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A Bit of House and Laurie

Ah hem. Having become so accustomed during our hobnobbings of the previous day to seeing this uncle by marriage in genial and comradely mood, I had almost forgotten how like the Assyrian swooping down on the fold he could look, … Read More

By / March 7, 2007

Ah hem.

Having become so accustomed during our hobnobbings of the previous day to seeing this uncle by marriage in genial and comradely mood, I had almost forgotten how like the Assyrian swooping down on the fold he could look, when deeply stirred.

Uncle Percy had crumpled like a wet sock.

His whole attitude recalled irresistibly to the mind that of some assiduous hound who will persist in laying a dead rat on the drawing-room carpet, though repeatedly apprised by word and gesture that the market for same is sluggish or even non-existent.

He spoke with a certain what-is-it in his voice, and I could see that, if not actually disgruntled, he was far from being gruntled…

Well, if I met the Mona Lisa at this moment I would shake her by the hand and assure her that I knew just how she felt. You see before you, Jeeves, a toad beneath the harrow.

First, the bad news: Much as I admire the cranial comedy of Stephen Fry, I never took to his portrayal of Jeeves in the BBC series Jeeves and Wooster, which at least got right the marquee order of personages in the Wodehouse miniverse. Those familiar with the novels and short stories about the Edwardian feudal spirit know that it was the butler what done it, saved his jelly-brained master from innumerable scrapes and social disgraces. They also know that Jeeves was older than his employer by about a generation and a half, and that the guileless narrative, with its burnished pastoral and modern metaphors (see above), are incapable of transfer to celluloid. I once asked Hitch if he'd seen Fry's adaptation of Waugh's Vile Bodies, Bright Young Things. Ice formed on the old man's upper slopes, and answer came there in the profound negative. "He knows better."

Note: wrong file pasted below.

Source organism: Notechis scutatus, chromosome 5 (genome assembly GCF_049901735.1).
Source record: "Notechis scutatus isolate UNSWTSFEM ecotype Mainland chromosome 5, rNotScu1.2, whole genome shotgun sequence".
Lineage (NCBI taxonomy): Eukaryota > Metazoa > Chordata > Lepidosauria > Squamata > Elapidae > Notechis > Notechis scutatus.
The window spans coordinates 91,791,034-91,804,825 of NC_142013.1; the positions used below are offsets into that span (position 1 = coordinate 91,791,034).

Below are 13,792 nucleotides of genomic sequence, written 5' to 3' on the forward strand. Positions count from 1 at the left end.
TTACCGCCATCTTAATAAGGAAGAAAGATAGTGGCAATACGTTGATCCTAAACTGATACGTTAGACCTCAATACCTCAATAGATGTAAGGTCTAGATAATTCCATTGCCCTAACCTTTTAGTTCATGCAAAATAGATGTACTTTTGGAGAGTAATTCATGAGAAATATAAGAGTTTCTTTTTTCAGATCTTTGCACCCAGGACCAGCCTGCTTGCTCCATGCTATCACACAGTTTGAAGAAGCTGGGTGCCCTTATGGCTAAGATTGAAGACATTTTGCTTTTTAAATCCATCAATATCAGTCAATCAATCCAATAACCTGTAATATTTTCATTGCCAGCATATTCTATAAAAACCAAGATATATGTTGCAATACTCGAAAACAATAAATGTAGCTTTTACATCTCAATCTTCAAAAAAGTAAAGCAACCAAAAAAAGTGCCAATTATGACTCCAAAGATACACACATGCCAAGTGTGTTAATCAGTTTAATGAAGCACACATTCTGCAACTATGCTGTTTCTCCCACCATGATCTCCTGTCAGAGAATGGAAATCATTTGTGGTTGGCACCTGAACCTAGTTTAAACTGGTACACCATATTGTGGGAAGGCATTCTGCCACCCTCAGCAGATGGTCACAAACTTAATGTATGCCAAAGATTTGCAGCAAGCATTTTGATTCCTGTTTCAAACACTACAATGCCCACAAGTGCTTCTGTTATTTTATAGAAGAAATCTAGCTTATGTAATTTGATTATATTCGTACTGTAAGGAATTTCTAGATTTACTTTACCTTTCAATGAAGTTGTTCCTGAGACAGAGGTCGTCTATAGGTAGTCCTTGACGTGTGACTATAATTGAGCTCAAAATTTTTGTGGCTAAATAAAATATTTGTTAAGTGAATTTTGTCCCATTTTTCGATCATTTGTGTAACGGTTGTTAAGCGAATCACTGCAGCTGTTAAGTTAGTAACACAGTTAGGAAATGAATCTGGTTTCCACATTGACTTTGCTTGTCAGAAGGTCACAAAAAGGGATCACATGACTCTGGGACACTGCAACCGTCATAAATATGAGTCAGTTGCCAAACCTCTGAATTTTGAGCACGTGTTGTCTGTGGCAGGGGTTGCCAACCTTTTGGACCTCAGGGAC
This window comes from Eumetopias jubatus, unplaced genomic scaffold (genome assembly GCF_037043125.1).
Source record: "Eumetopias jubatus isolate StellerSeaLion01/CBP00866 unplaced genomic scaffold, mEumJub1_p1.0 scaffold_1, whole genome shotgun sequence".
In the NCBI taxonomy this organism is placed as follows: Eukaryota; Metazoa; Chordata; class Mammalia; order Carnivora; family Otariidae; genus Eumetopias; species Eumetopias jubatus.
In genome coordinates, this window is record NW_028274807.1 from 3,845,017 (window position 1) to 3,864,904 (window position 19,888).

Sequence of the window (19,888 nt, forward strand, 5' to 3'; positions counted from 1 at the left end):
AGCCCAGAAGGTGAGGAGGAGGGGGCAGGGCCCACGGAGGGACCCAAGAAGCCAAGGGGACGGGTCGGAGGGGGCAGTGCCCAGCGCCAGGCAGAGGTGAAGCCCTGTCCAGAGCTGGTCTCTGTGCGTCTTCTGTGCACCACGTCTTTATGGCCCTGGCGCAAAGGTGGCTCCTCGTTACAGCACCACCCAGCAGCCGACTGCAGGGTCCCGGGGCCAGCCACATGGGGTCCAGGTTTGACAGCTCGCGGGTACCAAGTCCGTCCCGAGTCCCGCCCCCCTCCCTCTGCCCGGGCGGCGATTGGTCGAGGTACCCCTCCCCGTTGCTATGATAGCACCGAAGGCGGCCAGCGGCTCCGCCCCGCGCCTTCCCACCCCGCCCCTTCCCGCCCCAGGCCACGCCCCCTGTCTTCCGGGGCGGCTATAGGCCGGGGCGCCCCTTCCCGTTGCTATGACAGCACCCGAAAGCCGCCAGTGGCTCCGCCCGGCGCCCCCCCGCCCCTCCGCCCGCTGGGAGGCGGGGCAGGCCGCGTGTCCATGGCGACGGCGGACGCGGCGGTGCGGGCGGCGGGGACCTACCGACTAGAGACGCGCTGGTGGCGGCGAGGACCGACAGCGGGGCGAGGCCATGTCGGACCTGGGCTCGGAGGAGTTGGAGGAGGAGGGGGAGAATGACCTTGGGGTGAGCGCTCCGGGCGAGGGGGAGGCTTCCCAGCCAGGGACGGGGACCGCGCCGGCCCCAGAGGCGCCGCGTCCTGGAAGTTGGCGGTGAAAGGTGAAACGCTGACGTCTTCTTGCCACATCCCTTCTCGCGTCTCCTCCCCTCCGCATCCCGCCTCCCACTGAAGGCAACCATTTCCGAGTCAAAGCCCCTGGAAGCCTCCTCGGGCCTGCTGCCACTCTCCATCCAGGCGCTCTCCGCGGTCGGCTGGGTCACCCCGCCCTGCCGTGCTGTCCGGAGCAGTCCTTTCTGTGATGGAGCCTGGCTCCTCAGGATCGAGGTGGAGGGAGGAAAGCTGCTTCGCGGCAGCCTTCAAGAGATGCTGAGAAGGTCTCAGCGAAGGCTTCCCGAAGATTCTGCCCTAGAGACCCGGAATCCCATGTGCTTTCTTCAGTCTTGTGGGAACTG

So should we, and yet… There's something enjoyable in its own right about watching the subtle subversion of the English class system, by showing that the below-the-stairs help had above-board IQs, which Wodehouse managed to show with unrivaled aplomb. His trick was to render his protagonist likable and winsome withal. No one takes issue with Bertie, not even his sage gentleman's personal gentleman, because Bertie is fundamentally a nice bloke. Lazy, entitled and boyish, but kind-hearted. Another way to put this would be to say, he's nothing at all like the characters Hugh Laurie plays best.

Who'd have thought that the ferrety wastrel being plucked out of Aunt Agatha's garden pond would go on attain TV Guide sexual charisma in the eyes of middle-aged housewives everywhere? Laurie's performance on House, easily the smartest and funniest medical "drama," is exactly what we've come not to expect from Prime Time television. He's not just haggard and tortured but really in it for the kids like Clooney. And he's certainly not empty and preening like those twits on Gray's Anatomy. House is mean. A regular stethoscope-wielding misanthrope who happens to be the ace diagnostician in the place. If his chill heart melts from time to time, you can bet it won’t be pretty, and you can also bet that it’s because Jeff Zucker at NBC decrees it. The writers of the show, with their Jeevesian intellects and shrewd talent for last-minute rescue operations, most likely do not.

The title of the show and the name of its antihero must come from a tacit irony of Laurie's ever finding himself in an urgent situation where the question, "Is there a doctor in the house?" might even be asked. He got into medicine for the gallows humor. But sure, while he’s at it, he'll perform that Bic pen tracheotomy on the sidewalk. Just give him some room to thunder and grumble about it first.

As this is the regular TV I take in anymore – Entourage back next month, thank the Lord – I thought a well-directed link to Laurie’s alter ego would be in order. Mind the plummy accent and clubland haircut. The voice has gone deeper and geographically indistinct, and the five o’clock shadow seems viral at this point.

Here's Laurie on Inside the Actor's Studio, looking like he's in on more jokes than the audience is:

Wooster and Jeeves – The Complete Series

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